A number of lecturers have started to resume work although at a slow pace as universities crack down on those who are defiant.
At Kenyatta University, students reported back on Monday, and they have started to learn. Learning has also resumed at Technical University of Kenya (TUK) and University of Nairobi (UoN).
This came after lecturers in these and other institutions were forced to individually sign commitment letters as the 31 public universities move to end the two-month strike.
At UoN, more than 35 lecturers have received suspension letters after declining to resume work. Those who are not working have also been denied their salaries.
Students leaders have also been roped in by vice-chancellors, and they have cautioned lecturers who will disrupt learning of dire consequences.
Security has been beefed up in universities to ensure that those who want to teach are free to do so. At TUK, student leader Mark Oroko said learning resumed on May 2.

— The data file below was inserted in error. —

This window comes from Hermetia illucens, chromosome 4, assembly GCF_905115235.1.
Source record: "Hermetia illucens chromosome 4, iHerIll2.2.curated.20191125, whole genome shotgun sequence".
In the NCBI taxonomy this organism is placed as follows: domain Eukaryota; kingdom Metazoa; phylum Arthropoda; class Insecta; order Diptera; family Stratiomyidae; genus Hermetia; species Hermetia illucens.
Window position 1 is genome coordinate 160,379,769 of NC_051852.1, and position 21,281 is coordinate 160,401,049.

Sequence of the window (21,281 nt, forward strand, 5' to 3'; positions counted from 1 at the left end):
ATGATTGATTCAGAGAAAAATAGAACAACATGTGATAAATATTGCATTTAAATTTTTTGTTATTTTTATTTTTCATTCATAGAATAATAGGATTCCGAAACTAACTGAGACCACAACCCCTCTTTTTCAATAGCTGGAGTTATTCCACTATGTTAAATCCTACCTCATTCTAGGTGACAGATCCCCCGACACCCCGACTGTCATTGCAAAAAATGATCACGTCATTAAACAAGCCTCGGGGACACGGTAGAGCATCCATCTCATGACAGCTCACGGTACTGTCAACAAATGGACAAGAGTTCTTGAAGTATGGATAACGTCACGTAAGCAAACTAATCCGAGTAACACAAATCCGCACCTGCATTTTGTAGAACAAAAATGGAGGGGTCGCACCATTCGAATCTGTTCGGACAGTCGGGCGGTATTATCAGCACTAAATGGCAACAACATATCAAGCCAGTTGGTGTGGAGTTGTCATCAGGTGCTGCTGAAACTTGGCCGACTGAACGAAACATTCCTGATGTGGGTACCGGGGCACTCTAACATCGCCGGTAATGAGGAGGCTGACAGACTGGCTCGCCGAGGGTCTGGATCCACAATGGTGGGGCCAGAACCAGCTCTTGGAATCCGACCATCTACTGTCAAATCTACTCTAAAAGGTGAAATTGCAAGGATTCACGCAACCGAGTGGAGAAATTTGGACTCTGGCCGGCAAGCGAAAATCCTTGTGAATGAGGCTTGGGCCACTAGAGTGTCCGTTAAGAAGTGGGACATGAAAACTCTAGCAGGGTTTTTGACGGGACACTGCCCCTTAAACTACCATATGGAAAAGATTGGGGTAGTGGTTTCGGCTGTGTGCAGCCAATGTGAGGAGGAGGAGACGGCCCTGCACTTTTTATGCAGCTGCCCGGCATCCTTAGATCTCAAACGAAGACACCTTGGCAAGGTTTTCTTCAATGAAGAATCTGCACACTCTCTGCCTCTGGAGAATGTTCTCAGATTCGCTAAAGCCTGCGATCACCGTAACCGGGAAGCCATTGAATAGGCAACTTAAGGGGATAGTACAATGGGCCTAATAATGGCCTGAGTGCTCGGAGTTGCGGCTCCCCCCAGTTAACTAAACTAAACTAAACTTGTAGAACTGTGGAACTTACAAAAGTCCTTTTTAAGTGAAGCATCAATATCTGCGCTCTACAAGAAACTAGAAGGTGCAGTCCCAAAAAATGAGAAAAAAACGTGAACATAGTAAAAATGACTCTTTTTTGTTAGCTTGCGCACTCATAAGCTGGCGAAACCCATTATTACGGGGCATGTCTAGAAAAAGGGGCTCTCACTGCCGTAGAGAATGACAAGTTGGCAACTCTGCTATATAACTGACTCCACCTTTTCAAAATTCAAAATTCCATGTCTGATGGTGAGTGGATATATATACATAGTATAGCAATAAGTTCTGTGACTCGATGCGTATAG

But yesterday, Universities Academic Staff Union (Uasu) and Kenya University Staff Union (Kusu) condemned the tactics that have been employed by universities to ensure learning resumes.
The two unions protested the harassment of its members by police and universities’ management, saying it was against the law. They maintained that no learning was going on in those institutions. Uasu Secretary-General Constantine Wasonga also cautioned those signing commitment letters.